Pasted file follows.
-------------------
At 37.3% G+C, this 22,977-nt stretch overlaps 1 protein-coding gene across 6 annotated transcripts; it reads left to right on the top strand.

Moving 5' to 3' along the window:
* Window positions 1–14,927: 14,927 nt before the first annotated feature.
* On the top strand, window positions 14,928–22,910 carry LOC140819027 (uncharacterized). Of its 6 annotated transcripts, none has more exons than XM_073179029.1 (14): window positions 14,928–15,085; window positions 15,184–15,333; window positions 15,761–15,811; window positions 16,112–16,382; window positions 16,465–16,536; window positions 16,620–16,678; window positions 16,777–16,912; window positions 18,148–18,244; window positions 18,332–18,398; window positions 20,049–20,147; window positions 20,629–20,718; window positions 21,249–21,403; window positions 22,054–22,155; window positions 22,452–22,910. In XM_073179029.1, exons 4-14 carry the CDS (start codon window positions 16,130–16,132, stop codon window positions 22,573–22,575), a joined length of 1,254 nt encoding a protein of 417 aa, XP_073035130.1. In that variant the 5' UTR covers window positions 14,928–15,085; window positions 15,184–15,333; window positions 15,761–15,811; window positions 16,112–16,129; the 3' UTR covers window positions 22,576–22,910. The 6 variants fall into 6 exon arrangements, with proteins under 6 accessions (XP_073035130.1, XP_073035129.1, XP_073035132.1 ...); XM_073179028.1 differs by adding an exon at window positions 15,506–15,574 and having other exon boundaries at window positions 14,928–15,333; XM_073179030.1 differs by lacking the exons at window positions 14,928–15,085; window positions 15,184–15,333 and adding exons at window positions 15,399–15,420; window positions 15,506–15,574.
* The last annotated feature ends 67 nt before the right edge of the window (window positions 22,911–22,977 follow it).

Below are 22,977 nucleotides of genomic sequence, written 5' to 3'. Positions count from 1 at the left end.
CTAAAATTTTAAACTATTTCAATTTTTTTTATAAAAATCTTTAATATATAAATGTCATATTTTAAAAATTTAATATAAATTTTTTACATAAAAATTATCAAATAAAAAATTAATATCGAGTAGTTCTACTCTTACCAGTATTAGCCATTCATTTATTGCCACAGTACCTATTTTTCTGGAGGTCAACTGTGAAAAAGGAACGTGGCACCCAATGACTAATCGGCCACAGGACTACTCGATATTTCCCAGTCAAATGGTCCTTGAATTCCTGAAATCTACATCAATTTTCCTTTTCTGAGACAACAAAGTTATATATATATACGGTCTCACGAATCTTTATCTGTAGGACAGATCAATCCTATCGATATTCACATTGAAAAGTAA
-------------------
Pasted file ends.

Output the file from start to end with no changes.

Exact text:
At 37.3% G+C, this 22,977-nt stretch overlaps 1 protein-coding gene across 6 annotated transcripts; it reads left to right on the top strand.

Moving 5' to 3' along the window:
* Window positions 1–14,927: 14,927 nt before the first annotated feature.
* On the top strand, window positions 14,928–22,910 carry LOC140819027 (uncharacterized). Of its 6 annotated transcripts, none has more exons than XM_073179029.1 (14): window positions 14,928–15,085; window positions 15,184–15,333; window positions 15,761–15,811; window positions 16,112–16,382; window positions 16,465–16,536; window positions 16,620–16,678; window positions 16,777–16,912; window positions 18,148–18,244; window positions 18,332–18,398; window positions 20,049–20,147; window positions 20,629–20,718; window positions 21,249–21,403; window positions 22,054–22,155; window positions 22,452–22,910. In XM_073179029.1, exons 4-14 carry the CDS (start codon window positions 16,130–16,132, stop codon window positions 22,573–22,575), a joined length of 1,254 nt encoding a protein of 417 aa, XP_073035130.1. In that variant the 5' UTR covers window positions 14,928–15,085; window positions 15,184–15,333; window positions 15,761–15,811; window positions 16,112–16,129; the 3' UTR covers window positions 22,576–22,910. The 6 variants fall into 6 exon arrangements, with proteins under 6 accessions (XP_073035130.1, XP_073035129.1, XP_073035132.1 ...); XM_073179028.1 differs by adding an exon at window positions 15,506–15,574 and having other exon boundaries at window positions 14,928–15,333; XM_073179030.1 differs by lacking the exons at window positions 14,928–15,085; window positions 15,184–15,333 and adding exons at window positions 15,399–15,420; window positions 15,506–15,574.
* The last annotated feature ends 67 nt before the right edge of the window (window positions 22,911–22,977 follow it).

Below are 22,977 nucleotides of genomic sequence, written 5' to 3'. Positions count from 1 at the left end.
CTAAAATTTTAAACTATTTCAATTTTTTTTATAAAAATCTTTAATATATAAATGTCATATTTTAAAAATTTAATATAAATTTTTTACATAAAAATTATCAAATAAAAAATTAATATCGAGTAGTTCTACTCTTACCAGTATTAGCCATTCATTTATTGCCACAGTACCTATTTTTCTGGAGGTCAACTGTGAAAAAGGAACGTGGCACCCAATGACTAATCGGCCACAGGACTACTCGATATTTCCCAGTCAAATGGTCCTTGAATTCCTGAAATCTACATCAATTTTCCTTTTCTGAGACAACAAAGTTATATATATATACGGTCTCACGAATCTTTATCTGTAGGACAGATCAATCCTATCGATATTCACATTGAAAAGTAA